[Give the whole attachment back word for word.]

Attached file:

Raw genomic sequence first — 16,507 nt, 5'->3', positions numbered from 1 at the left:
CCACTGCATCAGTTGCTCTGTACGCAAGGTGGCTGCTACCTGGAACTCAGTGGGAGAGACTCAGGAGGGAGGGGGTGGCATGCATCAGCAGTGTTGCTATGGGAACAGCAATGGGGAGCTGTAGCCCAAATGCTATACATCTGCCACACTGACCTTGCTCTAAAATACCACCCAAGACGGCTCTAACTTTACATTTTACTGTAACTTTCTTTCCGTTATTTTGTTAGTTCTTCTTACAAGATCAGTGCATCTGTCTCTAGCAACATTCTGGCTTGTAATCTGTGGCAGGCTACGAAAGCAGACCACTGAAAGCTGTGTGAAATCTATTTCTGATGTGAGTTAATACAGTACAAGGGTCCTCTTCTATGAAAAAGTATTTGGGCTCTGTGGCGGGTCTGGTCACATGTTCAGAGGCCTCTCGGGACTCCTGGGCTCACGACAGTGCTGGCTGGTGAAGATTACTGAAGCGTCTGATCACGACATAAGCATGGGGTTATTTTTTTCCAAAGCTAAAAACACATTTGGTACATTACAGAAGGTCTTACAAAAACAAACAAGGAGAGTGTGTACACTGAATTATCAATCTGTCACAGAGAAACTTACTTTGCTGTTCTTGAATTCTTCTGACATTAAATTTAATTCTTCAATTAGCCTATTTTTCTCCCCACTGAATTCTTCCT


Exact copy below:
Raw genomic sequence first — 16,507 nt, 5'->3', positions numbered from 1 at the left:
CCACTGCATCAGTTGCTCTGTACGCAAGGTGGCTGCTACCTGGAACTCAGTGGGAGAGACTCAGGAGGGAGGGGGTGGCATGCATCAGCAGTGTTGCTATGGGAACAGCAATGGGGAGCTGTAGCCCAAATGCTATACATCTGCCACACTGACCTTGCTCTAAAATACCACCCAAGACGGCTCTAACTTTACATTTTACTGTAACTTTCTTTCCGTTATTTTGTTAGTTCTTCTTACAAGATCAGTGCATCTGTCTCTAGCAACATTCTGGCTTGTAATCTGTGGCAGGCTACGAAAGCAGACCACTGAAAGCTGTGTGAAATCTATTTCTGATGTGAGTTAATACAGTACAAGGGTCCTCTTCTATGAAAAAGTATTTGGGCTCTGTGGCGGGTCTGGTCACATGTTCAGAGGCCTCTCGGGACTCCTGGGCTCACGACAGTGCTGGCTGGTGAAGATTACTGAAGCGTCTGATCACGACATAAGCATGGGGTTATTTTTTTCCAAAGCTAAAAACACATTTGGTACATTACAGAAGGTCTTACAAAAACAAACAAGGAGAGTGTGTACACTGAATTATCAATCTGTCACAGAGAAACTTACTTTGCTGTTCTTGAATTCTTCTGACATTAAATTTAATTCTTCAATTAGCCTATTTTTCTCCCCACTGAATTCTTCCT